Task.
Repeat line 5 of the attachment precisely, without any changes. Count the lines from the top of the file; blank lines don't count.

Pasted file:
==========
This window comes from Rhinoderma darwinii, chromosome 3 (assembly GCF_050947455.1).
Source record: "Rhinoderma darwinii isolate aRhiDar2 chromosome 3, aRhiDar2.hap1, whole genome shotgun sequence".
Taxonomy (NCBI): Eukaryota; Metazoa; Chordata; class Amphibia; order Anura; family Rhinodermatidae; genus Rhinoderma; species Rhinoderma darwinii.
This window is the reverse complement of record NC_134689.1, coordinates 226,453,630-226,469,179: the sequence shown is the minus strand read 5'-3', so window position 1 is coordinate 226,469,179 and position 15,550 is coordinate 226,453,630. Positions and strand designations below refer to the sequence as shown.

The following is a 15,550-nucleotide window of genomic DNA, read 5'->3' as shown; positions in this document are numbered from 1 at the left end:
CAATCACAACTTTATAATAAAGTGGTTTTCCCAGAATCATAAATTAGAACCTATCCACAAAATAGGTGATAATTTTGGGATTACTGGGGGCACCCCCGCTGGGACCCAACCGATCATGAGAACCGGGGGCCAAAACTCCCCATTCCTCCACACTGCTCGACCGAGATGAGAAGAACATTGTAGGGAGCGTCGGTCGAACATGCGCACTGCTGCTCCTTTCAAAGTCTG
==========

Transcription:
The following is a 15,550-nucleotide window of genomic DNA, read 5'->3' as shown; positions in this document are numbered from 1 at the left end: